• Moses: “Do we have to bring you rebels water from this rock?”
      • But he struck the rock with his staff instead of speaking to it as God commanded. He also acted like this was his own doing, rather than God’s.
    • God: “Here’s your water. But because you disobeyed me, Moses, you will not enter the Promised Land.”

Conflict With the Neighbors

During these forty years of wilderness wandering, the Israelites crossed paths with other peoples in the area. They tried not to start trouble, but not all of their contacts were willing to be peaceful.

Chapter 21 first has the king of Arad attacking unprovoked. God gave the Israelites permission to retaliate and destroy the cities of Arad. Next, the Israelites asked respectfully to pass through the land of the Amorites. That king refused, attacked, and lost, and the Israelites settled on the border of the Amorite and Moab kingdoms for a while. Then the king of Bashan attacked, and also lost.

In the meantime, a major prophetic incident happened. Yet again, the people were complaining: Didn’t like the food, not enough water, “we’re gonna die in this stupid wilderness”. God sent serpents whose bite was killing the complainers. The people asked Moses to intercede. God had him make a bronze image of one of the serpents and raise it up on a pole. Anyone bitten could simply look toward the bronze serpent to be healed. Fifteen hundred years later, Jesus would say “As Moses lifted up the serpent in the wilderness, even so must the Son of Man be lifted up; so that whoever believes will in Him have eternal life.” (John 3:14-15).


Balaam, a Donkey, Blessings and Curses

Chapters 22-24 are downright humorous. The people of Moab, including a leader named Balak, were frightened by having such a large crowd camping on their borders. They were even more frightened because they had heard of the Israelite defeat of Arad and Bashan. Balak’s solution was to send for a prophet(? 1) named Balaam and have him come pronounce a curse on the Israelites. Balaam turned away the first couple of messengers because God had told him that the Israelites were His people. On the third try, God told him “OK, go with the messengers back to meet with Balak, but only do what I tell you to”.

Note: Commentators see Balaam’s initial refusals as half-hearted. There is an implication that he wanted to go, and might be convinced by enough incentives. That makes God’s permission to go more like leaving Balaam to his own devices rather than a true command. This interpretation explains what happened next.

As Balaam was traveling, riding on his donkey, an angel blocked the way…but only the donkey could see that. Balaam could not. The donkey turned aside a couple of times, then balked and stopped completely, in spite of beatings from an angry Balaam. Finally, the donkey spoke up, “Why do you keep beating me? Do I make a habit of disobeying you?” Then the angel allowed Balaam to see him, and told him that his donkey had saved his life by disobeying. Balaam apologized and offered to turn back, but the angel told him to go on to Moab.

Once in Moab, Balaam was destined to disappoint Balak. Three times, Balak met with Balaam, hoping for a curse on the Israelites. And, three times, Balaam pronounced a blessing instead. Balak was angry, but Balaam kept answering, “I have to say what God tells me to say”. Then, Balaam went on with four predictions against Balak and others of the region: first Moab, Sheth, Edom, and Seir; then Amalek; then the Kenites; finally Ashur and Eber. Then Balaam turned and headed back to his home (probably much to Balak’s relief!).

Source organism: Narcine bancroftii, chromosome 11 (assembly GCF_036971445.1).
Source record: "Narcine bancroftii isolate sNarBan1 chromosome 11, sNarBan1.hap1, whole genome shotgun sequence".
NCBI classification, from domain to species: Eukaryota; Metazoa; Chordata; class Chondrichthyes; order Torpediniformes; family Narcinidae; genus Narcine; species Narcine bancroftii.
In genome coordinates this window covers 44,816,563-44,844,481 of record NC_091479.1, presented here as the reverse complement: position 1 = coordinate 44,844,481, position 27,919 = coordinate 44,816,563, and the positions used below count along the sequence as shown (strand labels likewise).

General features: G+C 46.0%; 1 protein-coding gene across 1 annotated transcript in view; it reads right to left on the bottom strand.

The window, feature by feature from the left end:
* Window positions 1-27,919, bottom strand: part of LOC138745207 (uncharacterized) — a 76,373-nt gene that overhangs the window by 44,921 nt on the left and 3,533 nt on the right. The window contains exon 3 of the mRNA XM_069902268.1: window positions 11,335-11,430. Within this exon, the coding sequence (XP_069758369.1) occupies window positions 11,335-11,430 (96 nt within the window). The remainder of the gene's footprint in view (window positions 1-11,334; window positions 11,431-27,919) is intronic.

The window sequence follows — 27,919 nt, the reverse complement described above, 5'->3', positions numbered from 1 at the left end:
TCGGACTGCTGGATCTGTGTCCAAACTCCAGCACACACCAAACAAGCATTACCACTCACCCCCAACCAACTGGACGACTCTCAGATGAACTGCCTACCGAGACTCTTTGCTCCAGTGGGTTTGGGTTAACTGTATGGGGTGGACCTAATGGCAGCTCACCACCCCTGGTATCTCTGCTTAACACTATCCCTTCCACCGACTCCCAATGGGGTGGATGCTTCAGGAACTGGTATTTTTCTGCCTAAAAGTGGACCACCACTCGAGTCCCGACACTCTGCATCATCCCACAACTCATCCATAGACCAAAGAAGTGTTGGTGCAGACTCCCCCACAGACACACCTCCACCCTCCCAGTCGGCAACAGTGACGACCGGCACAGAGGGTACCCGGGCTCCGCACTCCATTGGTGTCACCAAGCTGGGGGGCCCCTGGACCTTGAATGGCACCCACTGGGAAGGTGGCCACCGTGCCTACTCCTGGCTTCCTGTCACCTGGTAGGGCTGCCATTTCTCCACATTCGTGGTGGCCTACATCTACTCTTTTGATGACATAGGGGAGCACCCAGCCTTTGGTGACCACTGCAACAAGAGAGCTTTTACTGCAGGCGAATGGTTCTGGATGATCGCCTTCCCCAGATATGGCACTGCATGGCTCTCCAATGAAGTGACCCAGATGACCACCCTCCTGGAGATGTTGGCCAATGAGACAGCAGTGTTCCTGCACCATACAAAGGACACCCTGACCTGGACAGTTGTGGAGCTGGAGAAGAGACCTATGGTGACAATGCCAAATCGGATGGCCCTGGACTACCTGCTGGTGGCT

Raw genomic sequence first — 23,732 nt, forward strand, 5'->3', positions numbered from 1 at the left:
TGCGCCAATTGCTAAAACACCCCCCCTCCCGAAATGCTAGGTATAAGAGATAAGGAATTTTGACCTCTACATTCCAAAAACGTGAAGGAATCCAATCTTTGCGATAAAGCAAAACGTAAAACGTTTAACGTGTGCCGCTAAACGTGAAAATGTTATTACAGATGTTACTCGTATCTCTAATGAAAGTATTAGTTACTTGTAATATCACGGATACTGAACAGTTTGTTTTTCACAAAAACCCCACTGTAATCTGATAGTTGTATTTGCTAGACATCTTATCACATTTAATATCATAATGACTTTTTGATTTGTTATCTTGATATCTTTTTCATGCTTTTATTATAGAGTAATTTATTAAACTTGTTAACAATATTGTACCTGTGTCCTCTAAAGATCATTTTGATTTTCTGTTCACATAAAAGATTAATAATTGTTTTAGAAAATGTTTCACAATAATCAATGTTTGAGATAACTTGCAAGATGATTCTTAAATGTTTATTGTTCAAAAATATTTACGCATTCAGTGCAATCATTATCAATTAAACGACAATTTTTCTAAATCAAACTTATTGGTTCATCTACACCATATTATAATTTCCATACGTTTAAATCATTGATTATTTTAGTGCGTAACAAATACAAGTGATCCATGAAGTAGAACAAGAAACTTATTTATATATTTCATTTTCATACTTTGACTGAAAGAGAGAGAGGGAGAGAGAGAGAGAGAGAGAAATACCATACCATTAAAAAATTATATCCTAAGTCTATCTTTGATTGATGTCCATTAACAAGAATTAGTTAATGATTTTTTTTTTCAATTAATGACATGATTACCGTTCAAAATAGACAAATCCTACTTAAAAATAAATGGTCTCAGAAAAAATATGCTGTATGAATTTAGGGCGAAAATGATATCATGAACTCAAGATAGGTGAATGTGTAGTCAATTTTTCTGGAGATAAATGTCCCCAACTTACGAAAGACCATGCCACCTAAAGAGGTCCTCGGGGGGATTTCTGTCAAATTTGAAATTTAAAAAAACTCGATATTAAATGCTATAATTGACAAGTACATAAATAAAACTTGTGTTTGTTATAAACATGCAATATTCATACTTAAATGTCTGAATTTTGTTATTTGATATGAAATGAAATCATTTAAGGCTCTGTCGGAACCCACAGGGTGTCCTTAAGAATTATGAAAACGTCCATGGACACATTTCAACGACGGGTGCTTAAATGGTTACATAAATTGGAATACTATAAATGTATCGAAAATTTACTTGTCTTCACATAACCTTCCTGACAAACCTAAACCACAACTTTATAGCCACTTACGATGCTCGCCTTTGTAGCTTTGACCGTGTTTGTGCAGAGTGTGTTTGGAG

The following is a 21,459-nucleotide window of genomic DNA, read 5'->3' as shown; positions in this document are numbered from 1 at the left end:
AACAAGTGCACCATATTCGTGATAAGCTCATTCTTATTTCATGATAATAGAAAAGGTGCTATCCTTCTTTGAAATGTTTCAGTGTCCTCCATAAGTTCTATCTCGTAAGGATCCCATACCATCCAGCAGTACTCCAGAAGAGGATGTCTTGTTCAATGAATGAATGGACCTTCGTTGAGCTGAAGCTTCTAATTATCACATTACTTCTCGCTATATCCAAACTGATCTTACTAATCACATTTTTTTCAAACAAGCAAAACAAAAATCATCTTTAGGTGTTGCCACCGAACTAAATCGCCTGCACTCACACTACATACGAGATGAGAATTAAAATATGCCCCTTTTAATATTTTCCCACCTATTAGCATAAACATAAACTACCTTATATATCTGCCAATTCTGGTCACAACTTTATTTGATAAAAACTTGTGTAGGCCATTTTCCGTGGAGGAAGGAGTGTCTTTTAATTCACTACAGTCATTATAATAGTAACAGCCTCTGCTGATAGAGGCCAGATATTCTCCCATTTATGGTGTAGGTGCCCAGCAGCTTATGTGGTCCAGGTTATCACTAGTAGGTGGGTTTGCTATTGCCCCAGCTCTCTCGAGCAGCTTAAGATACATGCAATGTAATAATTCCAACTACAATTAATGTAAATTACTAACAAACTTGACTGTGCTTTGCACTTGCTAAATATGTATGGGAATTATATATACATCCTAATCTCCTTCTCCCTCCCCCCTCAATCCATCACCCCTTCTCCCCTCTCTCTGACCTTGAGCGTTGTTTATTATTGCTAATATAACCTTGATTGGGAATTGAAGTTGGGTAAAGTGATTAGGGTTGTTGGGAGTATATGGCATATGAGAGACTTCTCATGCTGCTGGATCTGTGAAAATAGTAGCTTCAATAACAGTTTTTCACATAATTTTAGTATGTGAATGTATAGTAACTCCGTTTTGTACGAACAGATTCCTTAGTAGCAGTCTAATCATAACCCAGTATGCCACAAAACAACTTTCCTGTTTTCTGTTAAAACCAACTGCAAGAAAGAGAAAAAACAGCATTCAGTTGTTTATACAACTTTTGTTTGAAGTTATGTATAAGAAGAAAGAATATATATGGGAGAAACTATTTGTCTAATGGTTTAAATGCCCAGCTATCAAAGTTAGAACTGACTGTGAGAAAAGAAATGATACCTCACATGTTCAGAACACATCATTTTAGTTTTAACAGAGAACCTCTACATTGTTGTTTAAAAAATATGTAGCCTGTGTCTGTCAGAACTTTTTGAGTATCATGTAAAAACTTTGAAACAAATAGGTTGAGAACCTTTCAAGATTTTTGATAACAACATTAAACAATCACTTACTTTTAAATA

Sin and Judgment

Chapter 25 tells of two instances of grave sin and the resulting harsh judgment.

First, the Israelite men became involved in illicit relationships with Moabite women. This was bad enough in itself, but these relationships then led to the men participating in their women’s worship of the pagan idol, Baal. God had Moses and the tribal leaders publicly execute those involved in this immorality and idolatry.

On the heels of that event, one man brought his Midianite lover all the way into the camp with him. Aaron’s son Eleazar killed them both with one spear thrust, through the man and into the woman. His defense of God’s honor stopped a plague of judgment and resulted in a promise that his descendants would always be priests for God.


The Second Census

Chapter 26 tells of another census taken, this time to be used to determine each tribe’s allotment within the Promised Land. Presumably after all the years of wandering, the count was very similar: a total of 601,730 military-age men, from a low of 22,200 from the tribe of Simeon to a high of 76,500 from Judah, along with 23,000 non-military Levite men.


Inheritance and Succession

Chapter 27 starts with a question of the family name and land of a man who had died with no sons. Zelophehad’s daughters asked for his share of the inheritance in order to keep the family name alive. Their request was granted, and expanded into rights of inheritance for all families. If there was no son, the daughters could inherit. If no daughters, then the man’s brother would inherit. If no brothers, then his father’s brothers. If nothing else, the nearest relative in the clan would inherit, still keeping the property within the family.